The Essex Windsor Solid Waste Authority says it cannot start collecting food and kitchen waste at the curbside at this time. It would be just too costly, the authority says.
The local solid waste authority is searching for ways of diverting waste from the landfill.
The province has set a waste diversion target of 60 per cent by 2019. The current diversion rate in Windsor-Essex is 36 per cent.
Coun. Drew Dilkens, chairman of the solid waste authority, says there's no way that target will be met.
"The cost of implementing such a system would be at least a minimum of four times more than processing kitchen and food scraps through the regular landfill," Dilkens said.
Coun. Bill Marra, also a member of the solid waste authority board, says financial assistance will be needed from the province if programs to divert waste from landfills are to be implemented.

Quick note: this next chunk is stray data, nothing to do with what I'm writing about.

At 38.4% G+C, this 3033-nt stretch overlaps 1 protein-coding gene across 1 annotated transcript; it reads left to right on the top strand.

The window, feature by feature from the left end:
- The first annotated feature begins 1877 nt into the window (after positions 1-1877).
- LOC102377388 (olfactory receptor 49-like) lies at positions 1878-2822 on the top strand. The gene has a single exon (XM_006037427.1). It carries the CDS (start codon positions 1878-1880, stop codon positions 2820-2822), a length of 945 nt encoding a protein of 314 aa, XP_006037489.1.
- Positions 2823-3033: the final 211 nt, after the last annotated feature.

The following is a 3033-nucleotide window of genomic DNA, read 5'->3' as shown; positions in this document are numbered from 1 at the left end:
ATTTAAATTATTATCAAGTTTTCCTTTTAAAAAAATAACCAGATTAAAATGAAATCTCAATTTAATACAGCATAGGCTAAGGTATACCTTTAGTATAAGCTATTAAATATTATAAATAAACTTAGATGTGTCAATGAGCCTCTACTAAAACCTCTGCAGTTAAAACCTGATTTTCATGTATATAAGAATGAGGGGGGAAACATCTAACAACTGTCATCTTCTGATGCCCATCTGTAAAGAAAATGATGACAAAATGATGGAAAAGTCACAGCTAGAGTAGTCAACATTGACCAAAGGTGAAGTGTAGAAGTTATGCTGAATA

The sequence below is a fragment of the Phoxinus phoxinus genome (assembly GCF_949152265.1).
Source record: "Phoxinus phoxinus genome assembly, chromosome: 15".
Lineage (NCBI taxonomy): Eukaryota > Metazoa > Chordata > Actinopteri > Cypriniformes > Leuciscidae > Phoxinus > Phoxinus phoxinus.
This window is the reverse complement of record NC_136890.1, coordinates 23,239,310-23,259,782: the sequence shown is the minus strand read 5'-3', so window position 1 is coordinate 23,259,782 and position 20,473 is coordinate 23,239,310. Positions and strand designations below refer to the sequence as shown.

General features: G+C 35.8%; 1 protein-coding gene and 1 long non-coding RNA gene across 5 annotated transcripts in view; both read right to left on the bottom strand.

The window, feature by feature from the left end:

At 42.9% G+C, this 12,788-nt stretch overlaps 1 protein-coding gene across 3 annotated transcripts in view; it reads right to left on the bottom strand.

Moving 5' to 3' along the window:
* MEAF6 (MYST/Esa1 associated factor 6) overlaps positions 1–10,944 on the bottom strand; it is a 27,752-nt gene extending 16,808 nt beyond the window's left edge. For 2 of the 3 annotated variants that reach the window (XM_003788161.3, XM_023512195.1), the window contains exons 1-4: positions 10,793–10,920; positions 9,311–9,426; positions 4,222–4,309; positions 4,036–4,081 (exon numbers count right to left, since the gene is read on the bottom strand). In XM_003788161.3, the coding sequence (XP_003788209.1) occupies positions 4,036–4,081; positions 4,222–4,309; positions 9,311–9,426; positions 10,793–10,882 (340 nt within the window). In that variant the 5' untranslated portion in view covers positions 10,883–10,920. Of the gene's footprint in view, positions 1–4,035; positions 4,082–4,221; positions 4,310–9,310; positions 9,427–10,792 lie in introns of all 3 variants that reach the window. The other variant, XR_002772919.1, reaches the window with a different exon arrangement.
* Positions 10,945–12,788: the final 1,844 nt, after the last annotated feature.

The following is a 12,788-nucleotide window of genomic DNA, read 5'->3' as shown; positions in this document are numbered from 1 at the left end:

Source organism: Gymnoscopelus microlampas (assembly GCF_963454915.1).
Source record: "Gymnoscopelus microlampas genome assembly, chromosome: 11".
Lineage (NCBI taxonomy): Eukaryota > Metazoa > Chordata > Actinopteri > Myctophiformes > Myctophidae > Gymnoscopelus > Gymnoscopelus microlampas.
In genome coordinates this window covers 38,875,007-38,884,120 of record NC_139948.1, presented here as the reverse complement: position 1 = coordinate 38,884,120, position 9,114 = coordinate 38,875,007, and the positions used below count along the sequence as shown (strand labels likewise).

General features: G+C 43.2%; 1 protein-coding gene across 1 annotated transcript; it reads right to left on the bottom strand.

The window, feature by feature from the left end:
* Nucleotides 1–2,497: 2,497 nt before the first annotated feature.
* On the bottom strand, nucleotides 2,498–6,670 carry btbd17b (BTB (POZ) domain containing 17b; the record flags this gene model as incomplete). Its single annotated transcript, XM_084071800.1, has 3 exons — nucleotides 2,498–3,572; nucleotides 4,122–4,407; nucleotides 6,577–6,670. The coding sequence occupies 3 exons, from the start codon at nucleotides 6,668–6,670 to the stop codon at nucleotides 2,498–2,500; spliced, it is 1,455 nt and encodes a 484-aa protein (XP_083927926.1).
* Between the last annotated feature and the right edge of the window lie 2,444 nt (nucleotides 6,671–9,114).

"This is a prime example of where the Province of Ontario needs to look at waste reduction incentives," Marra said.
The solid waste authority is encouraging people to compost more in their backyards.
"The most cost effective waste diversion option, period, is a backyard composter. It offers a significant opportunity for residents to decrease at their household waste significantly," said Cameron Wright, the authority's manager of waste diversion.
There are hopes that local municipalities in southwestern Ontario can join together to build a food and kitchen waste processing plant in the future.